The Walton Bridge

Typical of the sturdy replacement structures now being erected by the Railroad is the Cincinnati Division Bridge No. 27 over McCoy's Fork, near Walton, Ky., on the Short Line, some 16 miles south of Latonia.  Replacing the present steel viaduct, which is now proving too light to carry present-day traffic at desired speeds, the new bridge will be composed of six piers of reinforced concrete with abutments of the same material at either end.  Concrete footings on which the several piers are being erected go down into the ground from 17 to 20 feet to the4 bedrock limestone, this depth having been determined by core-drill soundings made before the job was ever undertaken.

All concrete used on this and other comparable jobs is tested (before addition of reinforcing steel) to withstand a minimum of 3,500 pounds of pressure per square inch after 28 days.  In all, the Walton job, when completed, will have consumed 4,000 cubic yards of this concrete, amounting to roughly 25 railroad cars of cement, 50 cars of sand, 100 cars of gravel.

Over a million pounds of steel will be represented in the six deck girder spans (actually, six pairs of girders to the layman), each measuring 86 feet, six inches; in one shorter span (two pieces) 80 feet, six inches in length; and in bridge shoes and other incidental metal parts.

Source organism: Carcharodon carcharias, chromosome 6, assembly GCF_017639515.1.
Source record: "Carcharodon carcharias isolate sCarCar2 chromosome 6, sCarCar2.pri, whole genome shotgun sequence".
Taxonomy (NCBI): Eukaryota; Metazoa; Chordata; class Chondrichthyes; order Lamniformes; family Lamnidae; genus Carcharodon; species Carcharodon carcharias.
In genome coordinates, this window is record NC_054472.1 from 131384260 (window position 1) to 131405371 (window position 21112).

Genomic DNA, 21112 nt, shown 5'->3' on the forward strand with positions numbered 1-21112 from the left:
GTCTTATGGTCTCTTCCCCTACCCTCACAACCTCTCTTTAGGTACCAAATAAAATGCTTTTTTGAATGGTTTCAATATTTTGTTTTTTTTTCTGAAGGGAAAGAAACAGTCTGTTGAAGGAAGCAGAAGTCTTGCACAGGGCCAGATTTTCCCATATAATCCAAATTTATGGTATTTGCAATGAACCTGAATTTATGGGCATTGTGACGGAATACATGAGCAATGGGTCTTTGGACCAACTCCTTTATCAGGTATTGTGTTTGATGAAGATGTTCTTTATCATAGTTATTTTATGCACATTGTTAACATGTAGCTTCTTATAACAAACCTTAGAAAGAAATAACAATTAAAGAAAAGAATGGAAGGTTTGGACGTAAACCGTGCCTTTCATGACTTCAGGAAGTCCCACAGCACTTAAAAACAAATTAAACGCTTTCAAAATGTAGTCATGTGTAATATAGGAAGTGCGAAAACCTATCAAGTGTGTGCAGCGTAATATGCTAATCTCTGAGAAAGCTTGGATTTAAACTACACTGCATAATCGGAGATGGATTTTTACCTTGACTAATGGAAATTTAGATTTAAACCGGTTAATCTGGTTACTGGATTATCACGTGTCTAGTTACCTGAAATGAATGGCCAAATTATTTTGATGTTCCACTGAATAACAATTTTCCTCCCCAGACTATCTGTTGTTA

On-the-job observation of this construction one recent May day found the men of B. & B. [bridges and building] gang No. 13, under Foreman V. B. Cass; and gang No. 17, under Foreman W. J. Wallin, working on the timber false work.  This temporary bracing was being erected to support the bridge girders while concrete abutments were being built at either end.  All necessary forms had been poured in the making of one concrete pier and a couple of others were partially completed, though of course the old bridge work would for some time still be used to support the track.


from the L. & N. Employees Magazine, June, 1951.  Mr. M. J. RoBards is the author.